New Zealanders are now the largest group inside Australian immigration detention centers. Journalist Sylvia Varnham O'Regan discusses her reporting on this increasingly divisive issue.
Every aging society faces distinct challenges. But Japan has been dealing with one it didn’t foresee: senior crime.
Nigeria, Russia, and Florida have each had difficulty mounting a strong response to HIV/AIDS, at a time when neighboring countries or states have made progress in bringing their epidemics to an end.
The placebo effect influences all types of healing, from acupuncture to laying of hands to the doctor's office. Science producer for PBS NewsHour Nsikan Akpan journeyed from Mexico to Maryland to learn how it works.
Pulitzer Center grantees John Yang and Frank Carlson investigate the imprisonment of mentally ill Americans, efforts to seek alternative treatments, and the struggle to provide the poor with public defenders.
Milwaukee Journal Sentinel reporter Mark Johnson and photojournalist Mark Hoffman traveled to Brazil, Kenya, and Uganda to report on the threat of zoonotic diseases long associated with poverty.
In the Pulitzer Center's newsletter from Monday, June 17, 2019: Corrupt cop reigns over Baltimore’s streets, U.S. soldiers deported, and Venezuela’s organ transplant crisis.
How do we bridge gaps between science and religion? Live taping of "On Being" explores the intricacies of how the mind and body interact with reality.
As Mental Health Awareness month draws to a close, we highlight stories by Pulitzer Center student fellows touching on mental health issues around the world.
Pulitzer Center grantees Jeffrey E. Stern, Shiho Fukada, and Nariman El-Mofty each received awards at the 80th Annual OPC Awards.
Cohen and Price were announced as winners of the 2019 NIHCM awards in the Trade Journalism and Digital Media categories respectively.
Student fellow alum Pat Nabong from the Medill School of Journalism was named a Gwen Ifill Fellow by the International Women's Media Foundation (IWMF), while Neeta Satam, student fellow alum from the Missouri School of Journalism was awarded an IWMF Reproductive Health, Rights, and Justice in the Americas grant.
A look at the Pulitzer Center's first quarter of 2019—awards, legislative action, and more!
April 7 is World Health Day, focusing this year on universal health coverage. If you want to help students understand the health crises facing their communities and the world as a whole, we have resources for you.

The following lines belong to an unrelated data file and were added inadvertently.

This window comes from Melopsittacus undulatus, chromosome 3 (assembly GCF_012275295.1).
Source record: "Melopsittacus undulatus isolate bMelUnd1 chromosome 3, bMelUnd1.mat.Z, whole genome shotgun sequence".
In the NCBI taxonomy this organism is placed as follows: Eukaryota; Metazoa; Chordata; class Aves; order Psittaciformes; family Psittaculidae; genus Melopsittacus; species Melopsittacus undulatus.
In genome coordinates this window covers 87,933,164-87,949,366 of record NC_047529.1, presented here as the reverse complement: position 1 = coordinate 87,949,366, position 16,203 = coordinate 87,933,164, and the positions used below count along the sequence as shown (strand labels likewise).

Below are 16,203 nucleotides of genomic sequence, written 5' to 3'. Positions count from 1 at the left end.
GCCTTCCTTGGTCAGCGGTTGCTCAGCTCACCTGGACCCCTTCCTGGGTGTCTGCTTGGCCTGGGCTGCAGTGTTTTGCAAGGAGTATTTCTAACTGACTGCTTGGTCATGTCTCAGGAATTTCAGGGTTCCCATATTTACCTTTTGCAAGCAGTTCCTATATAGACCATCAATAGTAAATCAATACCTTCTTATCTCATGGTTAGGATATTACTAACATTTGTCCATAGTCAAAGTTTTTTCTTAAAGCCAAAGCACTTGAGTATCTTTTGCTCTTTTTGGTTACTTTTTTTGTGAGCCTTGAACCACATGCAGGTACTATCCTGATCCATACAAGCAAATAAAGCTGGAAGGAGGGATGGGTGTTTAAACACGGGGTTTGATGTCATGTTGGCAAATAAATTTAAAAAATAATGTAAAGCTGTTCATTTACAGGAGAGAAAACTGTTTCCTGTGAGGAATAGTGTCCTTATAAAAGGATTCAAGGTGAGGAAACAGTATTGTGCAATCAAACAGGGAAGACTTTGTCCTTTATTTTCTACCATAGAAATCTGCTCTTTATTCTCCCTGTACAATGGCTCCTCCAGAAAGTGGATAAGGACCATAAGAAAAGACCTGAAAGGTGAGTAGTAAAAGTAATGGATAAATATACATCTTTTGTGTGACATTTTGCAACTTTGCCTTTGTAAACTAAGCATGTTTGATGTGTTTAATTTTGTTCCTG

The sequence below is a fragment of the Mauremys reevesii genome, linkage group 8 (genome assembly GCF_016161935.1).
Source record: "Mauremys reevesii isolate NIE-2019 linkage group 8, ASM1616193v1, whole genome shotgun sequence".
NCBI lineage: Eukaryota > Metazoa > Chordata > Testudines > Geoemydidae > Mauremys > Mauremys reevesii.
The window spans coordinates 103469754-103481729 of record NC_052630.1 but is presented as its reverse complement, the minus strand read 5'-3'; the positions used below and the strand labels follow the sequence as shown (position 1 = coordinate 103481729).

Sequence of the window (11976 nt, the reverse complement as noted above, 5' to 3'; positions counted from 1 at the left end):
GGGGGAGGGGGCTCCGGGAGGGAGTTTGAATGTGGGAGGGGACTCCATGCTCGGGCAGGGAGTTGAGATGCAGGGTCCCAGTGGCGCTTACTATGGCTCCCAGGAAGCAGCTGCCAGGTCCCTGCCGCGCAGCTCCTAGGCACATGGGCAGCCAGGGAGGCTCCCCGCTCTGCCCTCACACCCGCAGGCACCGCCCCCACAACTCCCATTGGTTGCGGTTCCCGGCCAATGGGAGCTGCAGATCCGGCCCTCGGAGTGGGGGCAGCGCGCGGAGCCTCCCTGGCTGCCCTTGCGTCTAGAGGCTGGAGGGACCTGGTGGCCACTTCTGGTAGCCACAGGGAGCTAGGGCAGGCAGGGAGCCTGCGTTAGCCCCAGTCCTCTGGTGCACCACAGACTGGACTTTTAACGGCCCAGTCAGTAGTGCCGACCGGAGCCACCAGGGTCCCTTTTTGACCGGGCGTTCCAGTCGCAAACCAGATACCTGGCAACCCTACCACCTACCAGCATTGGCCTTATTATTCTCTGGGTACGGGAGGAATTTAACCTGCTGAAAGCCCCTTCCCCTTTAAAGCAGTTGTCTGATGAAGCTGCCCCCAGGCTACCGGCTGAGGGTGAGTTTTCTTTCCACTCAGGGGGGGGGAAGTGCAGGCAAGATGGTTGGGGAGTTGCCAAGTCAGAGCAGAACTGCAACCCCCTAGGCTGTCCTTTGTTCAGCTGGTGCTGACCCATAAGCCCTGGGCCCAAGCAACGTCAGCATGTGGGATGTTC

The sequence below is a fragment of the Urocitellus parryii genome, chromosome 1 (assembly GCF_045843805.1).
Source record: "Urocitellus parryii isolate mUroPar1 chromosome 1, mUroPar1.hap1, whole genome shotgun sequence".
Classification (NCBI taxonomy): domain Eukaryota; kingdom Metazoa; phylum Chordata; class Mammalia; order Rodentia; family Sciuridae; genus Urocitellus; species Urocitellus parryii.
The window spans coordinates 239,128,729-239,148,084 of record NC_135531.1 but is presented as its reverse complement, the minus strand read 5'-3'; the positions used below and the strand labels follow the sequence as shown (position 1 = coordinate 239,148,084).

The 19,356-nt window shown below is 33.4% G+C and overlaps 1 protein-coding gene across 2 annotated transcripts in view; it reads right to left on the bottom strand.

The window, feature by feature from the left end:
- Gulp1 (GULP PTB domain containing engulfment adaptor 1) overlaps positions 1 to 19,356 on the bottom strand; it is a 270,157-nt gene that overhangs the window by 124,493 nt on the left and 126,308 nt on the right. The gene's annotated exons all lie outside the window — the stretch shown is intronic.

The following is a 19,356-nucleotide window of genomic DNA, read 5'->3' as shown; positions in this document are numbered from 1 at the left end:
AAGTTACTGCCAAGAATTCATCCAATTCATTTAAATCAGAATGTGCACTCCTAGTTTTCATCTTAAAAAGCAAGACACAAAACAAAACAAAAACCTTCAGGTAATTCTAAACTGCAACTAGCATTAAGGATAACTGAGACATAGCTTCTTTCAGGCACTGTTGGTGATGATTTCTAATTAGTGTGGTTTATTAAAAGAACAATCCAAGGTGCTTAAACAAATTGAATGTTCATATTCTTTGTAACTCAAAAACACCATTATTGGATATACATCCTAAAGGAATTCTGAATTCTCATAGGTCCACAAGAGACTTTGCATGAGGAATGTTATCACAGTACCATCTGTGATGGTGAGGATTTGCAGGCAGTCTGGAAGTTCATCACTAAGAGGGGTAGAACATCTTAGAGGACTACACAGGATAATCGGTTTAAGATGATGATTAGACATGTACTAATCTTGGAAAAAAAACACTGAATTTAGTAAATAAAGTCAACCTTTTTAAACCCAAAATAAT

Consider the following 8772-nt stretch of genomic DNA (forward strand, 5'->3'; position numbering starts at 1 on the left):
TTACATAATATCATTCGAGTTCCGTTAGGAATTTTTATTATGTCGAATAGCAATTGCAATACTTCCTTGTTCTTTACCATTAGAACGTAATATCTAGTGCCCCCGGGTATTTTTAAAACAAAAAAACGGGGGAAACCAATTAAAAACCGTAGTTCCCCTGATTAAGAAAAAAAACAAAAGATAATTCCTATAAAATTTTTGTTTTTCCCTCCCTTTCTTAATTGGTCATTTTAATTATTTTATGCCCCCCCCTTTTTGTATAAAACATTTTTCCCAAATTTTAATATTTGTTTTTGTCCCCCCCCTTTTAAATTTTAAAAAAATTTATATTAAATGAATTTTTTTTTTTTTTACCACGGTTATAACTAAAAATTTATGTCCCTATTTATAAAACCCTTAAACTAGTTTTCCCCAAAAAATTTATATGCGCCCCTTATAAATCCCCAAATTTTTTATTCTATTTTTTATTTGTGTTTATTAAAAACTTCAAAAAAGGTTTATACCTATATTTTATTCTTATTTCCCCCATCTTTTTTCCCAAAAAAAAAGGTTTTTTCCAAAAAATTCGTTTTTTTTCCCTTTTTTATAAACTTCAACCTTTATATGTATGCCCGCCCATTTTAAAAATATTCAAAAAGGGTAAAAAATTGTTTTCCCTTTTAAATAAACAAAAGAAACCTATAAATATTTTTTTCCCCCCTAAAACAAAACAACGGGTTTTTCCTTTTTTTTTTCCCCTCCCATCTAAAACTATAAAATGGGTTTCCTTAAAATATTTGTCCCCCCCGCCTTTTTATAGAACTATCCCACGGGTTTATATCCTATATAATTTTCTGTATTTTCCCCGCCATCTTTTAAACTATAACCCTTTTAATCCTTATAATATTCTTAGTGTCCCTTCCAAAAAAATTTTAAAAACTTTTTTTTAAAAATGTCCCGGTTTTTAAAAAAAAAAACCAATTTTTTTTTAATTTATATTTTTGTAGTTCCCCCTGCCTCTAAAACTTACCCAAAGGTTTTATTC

Pulitzer Center grantees Jacqueline Charles and Jose Iglesias were recognized for their reporting on cancer in Haiti.
Pulitzer Center grantee Stern was nominated in the International category, and student fellows Nabong and Yates were nominated in the Student Journalism category.
Grantees Nariman El-Mofty, Shiho Fukada, and Jeffrey E. Stern received OPC awards for their reporting projects, while Amy Martin, Maggie Michael, Maad al-Zikry, and Nariman El-Mofty received citations.
In celebration of Women's History Month, we've compiled our top 5 lesson plans of the year that feature reporting on women's rights and the ways women are fighting for them.
This resource includes quotes, key terms/names/historical events, and guiding questions for each of over 30 essays and creative works that compose The 1619 Project.
In this 30-45 minute lesson, students evaluate how a photojournalist composes portraits of elderly women in Japanese prisons using details from interviews.
Students will use information from a multimedia story to examine and debate different strategies for combating mosquito-transmitted illnesses.
In this lesson, students listen to a journalist discuss their reporting and then write a commentary. Students were expected to ask questions, take plenty of notes, and come up with a thesis...
After reading Erik Vance's The Science Behind Miracles, students discuss what it means to have a “limitless” world and whether or not science has anything to do with achieving the impossible.
This unit asks middle school students to explore the varying roles beliefs play in people's lives through the lenses of world religions, science, and social relationships.
The following lesson plan explores the concept of suggestibility through taste tests and discussion. Students will learn about the role suggestibility plays in various aspects of their lives.
This lesson was designed for high school or college science courses. Students will conduct an experiment and discuss the historic and current role of hypnosis in the medical landscape.
Students investigate educational resources using diverse media in order to understand how journalists use various mediums to tell different accounts of Ukraine's internally displaced persons.
Students will critically examine the legal, professional and moral obligations of journalists as witnesses to all kinds of human rights violations.
Students read global news articles and design a mock campaign addressing the issue of driving under the influence.
Students investigate educational resources about the safety of pedestrians in developing countries and design mock letters to politicians in charge of roads in a developing country.